“The issue presented is straightforward: Must a court order the installation of an ignition interlock device when a defendant is convicted of first-offense operating while intoxicated (OWI) and also has a prior conviction for an OWI offense? The answer is yes.” (¶1).
Seatz was arrested for OWI. His blood alcohol content was .13. He had a prior conviction, but it was more than 10 years prior to the offense date. Thus, in accord with § 346.65(2)(am)1. and 2. he was charged with a first offense. He argued the ignition interlock device requirement did not apply to him because § 343.301(1g)(b)2. refers to the convictions that are “counted” under § 343.307(1), which must refer to using the prior conviction to penalize him as a repeat offender. Because his prior conviction was outside the 10-year look-back period in § 346.65(2)(am)2., it isn’t “counted” for penalty purposes or, therefore, for purposes of ordering the ignition interlock device. (¶6). The court disagrees:
¶7 The significance of Wis. Stat. § 343.307(1) as it relates to Seatz is that his Michigan conviction constitutes a prior OWI conviction for purposes of the penalties and collateral consequences for OWI convictions in Wisconsin. See § 343.307(1)(d). Seatz does not challenge whether his 1997 Michigan OWI conviction is a prior OWI conviction under § 343.307(1). As the prior conviction occurred more than ten years before the 2012 charge, however, Wis. Stat. § 346.65(2)(am)2. prevents Seatz from being charged with or criminally penalized for a second offense under Wisconsin’s accelerated penalty scheme for OWI offenders. In contrast, Wis. Stat. § 343.301(1g)(b)2. requires an order for ignition interlock devices when a person violates Wis. Stat. § 346.63(1) and has one or more prior OWI convictions, including convictions counted under § 343.307(1)(d), i.e., OWI convictions from other jurisdictions. Unlike § 346.65(2)(am)2., § 343.301(1g)(b)2. provides no restrictions on how to count prior convictions under § 343.307(1) for purposes of ordering ignition interlock devices.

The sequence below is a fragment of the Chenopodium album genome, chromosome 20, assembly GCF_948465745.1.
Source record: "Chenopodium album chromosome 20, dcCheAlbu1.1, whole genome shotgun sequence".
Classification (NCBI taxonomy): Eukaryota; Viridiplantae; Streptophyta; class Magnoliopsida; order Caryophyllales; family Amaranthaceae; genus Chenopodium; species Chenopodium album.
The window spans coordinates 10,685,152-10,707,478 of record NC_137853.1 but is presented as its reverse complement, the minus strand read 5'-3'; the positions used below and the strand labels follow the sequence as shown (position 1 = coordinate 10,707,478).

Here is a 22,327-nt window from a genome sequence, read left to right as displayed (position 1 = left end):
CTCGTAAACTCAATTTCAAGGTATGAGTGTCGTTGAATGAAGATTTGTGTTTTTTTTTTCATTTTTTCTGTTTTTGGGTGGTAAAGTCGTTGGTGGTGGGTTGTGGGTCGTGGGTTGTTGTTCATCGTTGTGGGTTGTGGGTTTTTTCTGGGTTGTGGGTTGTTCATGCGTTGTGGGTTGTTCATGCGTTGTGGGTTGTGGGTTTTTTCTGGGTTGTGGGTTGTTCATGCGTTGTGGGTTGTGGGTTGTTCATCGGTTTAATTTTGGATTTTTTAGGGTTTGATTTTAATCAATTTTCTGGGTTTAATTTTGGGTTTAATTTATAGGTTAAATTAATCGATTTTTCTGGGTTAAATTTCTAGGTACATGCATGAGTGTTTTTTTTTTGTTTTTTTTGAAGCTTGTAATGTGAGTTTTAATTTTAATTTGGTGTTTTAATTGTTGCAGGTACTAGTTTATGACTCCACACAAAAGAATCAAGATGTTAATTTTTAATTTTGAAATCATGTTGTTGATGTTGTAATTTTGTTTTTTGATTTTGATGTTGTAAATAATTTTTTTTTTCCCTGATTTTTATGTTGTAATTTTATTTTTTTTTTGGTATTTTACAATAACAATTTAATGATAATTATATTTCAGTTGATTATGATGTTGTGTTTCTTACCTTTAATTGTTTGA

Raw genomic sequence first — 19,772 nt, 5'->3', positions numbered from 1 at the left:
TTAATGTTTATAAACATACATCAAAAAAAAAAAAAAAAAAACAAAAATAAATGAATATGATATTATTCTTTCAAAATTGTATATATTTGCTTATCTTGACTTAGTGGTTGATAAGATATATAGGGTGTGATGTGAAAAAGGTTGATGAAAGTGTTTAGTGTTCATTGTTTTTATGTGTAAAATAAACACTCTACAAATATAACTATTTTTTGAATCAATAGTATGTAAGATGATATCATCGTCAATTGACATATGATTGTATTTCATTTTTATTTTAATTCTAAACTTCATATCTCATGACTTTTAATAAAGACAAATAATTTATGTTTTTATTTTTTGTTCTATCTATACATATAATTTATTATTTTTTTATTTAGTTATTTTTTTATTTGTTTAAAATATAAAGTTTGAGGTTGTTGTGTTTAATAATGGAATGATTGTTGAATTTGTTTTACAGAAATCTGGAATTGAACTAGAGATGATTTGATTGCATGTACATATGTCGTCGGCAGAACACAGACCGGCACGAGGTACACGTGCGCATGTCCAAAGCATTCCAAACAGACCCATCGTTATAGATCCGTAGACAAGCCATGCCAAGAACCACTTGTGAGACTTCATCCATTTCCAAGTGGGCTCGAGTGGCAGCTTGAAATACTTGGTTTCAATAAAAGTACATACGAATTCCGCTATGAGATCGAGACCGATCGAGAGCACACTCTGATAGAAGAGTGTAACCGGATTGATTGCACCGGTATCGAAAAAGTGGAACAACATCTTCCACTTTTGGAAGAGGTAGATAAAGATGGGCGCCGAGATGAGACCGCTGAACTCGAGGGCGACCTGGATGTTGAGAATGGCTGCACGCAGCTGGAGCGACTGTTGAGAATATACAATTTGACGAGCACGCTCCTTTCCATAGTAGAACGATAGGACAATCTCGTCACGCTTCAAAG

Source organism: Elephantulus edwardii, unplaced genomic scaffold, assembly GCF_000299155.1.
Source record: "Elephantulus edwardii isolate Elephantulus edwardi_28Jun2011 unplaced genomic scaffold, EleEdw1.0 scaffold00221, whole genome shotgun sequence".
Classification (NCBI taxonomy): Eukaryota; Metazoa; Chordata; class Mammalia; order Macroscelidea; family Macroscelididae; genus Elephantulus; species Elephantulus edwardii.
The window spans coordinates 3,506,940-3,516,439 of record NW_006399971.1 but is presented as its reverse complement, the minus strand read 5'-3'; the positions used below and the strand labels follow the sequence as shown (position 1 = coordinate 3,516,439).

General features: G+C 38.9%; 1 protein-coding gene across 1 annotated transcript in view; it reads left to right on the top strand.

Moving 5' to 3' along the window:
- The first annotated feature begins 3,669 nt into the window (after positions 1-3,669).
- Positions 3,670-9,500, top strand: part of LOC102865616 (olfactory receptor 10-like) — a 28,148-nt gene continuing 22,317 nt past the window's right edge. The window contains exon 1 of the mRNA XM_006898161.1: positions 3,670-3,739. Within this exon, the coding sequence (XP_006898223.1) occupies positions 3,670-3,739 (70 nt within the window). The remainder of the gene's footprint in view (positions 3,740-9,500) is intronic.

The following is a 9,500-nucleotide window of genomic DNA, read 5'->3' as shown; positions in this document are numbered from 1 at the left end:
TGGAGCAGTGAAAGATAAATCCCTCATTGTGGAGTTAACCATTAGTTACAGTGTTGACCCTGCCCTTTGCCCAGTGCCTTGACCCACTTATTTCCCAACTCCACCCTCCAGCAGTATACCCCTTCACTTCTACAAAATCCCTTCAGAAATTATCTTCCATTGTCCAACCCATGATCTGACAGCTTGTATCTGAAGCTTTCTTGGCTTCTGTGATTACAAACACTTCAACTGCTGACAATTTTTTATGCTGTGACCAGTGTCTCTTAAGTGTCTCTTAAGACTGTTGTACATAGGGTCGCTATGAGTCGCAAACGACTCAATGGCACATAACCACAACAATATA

¶8 The ten-year look-back provision in Wis. Stat. § 346.65(2)(am)2. for purposes of determining whether to charge or penalize a repeat OWI offender civilly or criminally is independent of whether a person has one or more prior OWI convictions under Wis. Stat.§ 343.307(1) and has no effect on orders for ignition interlock devices under Wis. Stat. § 343.301. The different language of §§ 346.65(2)(am)2. and 343.301(1g)(b)2. indicates that the legislature had different intentions for how each statute treats prior OWI convictions. Cf. Wis. Stat. § 343.30(1q)(b)3.; State v. Banks, 105 Wis. 2d 32, 42-43, 313 N.W.2d 67 (1981). The absence of an explicit attempt to incorporate the ten-year limitation from § 346.65(2)(am)2. into either § 343.307(1) or § 343.301(1g)(b)2. shows the legislature did not intend to apply the ten-year limitation to the ignition interlock device statute. See State v. Herman, 2002 WI App 28, ¶12, 250 Wis. 2d 166, 640 N.W.2d 539.
Note that the ignition interlock device requirement applies to OWI offenders regardless of their prior record if they have a BAC of more than .15 or if they refused a chemical test, § 343.301(1g)(a) and (b)1. (¶5).